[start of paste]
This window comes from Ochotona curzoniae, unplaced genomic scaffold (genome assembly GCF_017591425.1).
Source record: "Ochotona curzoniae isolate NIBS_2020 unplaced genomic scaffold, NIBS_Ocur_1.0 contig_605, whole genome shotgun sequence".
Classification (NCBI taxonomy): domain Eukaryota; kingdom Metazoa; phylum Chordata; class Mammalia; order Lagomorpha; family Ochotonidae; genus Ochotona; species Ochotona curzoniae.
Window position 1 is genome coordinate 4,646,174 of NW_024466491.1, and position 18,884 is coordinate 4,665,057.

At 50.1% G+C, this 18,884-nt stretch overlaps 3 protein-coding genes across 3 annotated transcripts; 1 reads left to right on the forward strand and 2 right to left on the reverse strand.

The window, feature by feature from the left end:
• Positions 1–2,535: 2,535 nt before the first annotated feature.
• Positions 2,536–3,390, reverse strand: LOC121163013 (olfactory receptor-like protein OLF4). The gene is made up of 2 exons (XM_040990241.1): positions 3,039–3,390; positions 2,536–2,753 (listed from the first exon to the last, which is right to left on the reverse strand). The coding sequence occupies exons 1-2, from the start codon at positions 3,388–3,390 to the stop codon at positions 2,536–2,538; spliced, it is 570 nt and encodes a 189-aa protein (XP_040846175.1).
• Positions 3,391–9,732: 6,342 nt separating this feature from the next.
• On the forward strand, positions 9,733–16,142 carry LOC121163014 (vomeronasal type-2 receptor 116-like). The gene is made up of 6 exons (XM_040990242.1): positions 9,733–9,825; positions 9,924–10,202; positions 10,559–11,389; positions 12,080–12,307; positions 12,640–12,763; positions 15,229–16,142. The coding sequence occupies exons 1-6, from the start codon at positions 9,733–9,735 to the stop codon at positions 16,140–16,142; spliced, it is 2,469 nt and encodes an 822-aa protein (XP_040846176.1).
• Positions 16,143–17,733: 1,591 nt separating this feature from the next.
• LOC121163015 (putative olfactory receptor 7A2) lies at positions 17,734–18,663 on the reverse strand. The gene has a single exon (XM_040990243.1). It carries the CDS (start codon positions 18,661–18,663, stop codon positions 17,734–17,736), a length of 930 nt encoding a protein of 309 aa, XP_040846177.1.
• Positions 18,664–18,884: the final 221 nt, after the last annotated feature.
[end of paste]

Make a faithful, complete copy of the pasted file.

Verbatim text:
This window comes from Ochotona curzoniae, unplaced genomic scaffold (genome assembly GCF_017591425.1).
Source record: "Ochotona curzoniae isolate NIBS_2020 unplaced genomic scaffold, NIBS_Ocur_1.0 contig_605, whole genome shotgun sequence".
Classification (NCBI taxonomy): domain Eukaryota; kingdom Metazoa; phylum Chordata; class Mammalia; order Lagomorpha; family Ochotonidae; genus Ochotona; species Ochotona curzoniae.
Window position 1 is genome coordinate 4,646,174 of NW_024466491.1, and position 18,884 is coordinate 4,665,057.

At 50.1% G+C, this 18,884-nt stretch overlaps 3 protein-coding genes across 3 annotated transcripts; 1 reads left to right on the forward strand and 2 right to left on the reverse strand.

The window, feature by feature from the left end:
• Positions 1–2,535: 2,535 nt before the first annotated feature.
• Positions 2,536–3,390, reverse strand: LOC121163013 (olfactory receptor-like protein OLF4). The gene is made up of 2 exons (XM_040990241.1): positions 3,039–3,390; positions 2,536–2,753 (listed from the first exon to the last, which is right to left on the reverse strand). The coding sequence occupies exons 1-2, from the start codon at positions 3,388–3,390 to the stop codon at positions 2,536–2,538; spliced, it is 570 nt and encodes a 189-aa protein (XP_040846175.1).
• Positions 3,391–9,732: 6,342 nt separating this feature from the next.
• On the forward strand, positions 9,733–16,142 carry LOC121163014 (vomeronasal type-2 receptor 116-like). The gene is made up of 6 exons (XM_040990242.1): positions 9,733–9,825; positions 9,924–10,202; positions 10,559–11,389; positions 12,080–12,307; positions 12,640–12,763; positions 15,229–16,142. The coding sequence occupies exons 1-6, from the start codon at positions 9,733–9,735 to the stop codon at positions 16,140–16,142; spliced, it is 2,469 nt and encodes an 822-aa protein (XP_040846176.1).
• Positions 16,143–17,733: 1,591 nt separating this feature from the next.
• LOC121163015 (putative olfactory receptor 7A2) lies at positions 17,734–18,663 on the reverse strand. The gene has a single exon (XM_040990243.1). It carries the CDS (start codon positions 18,661–18,663, stop codon positions 17,734–17,736), a length of 930 nt encoding a protein of 309 aa, XP_040846177.1.
• Positions 18,664–18,884: the final 221 nt, after the last annotated feature.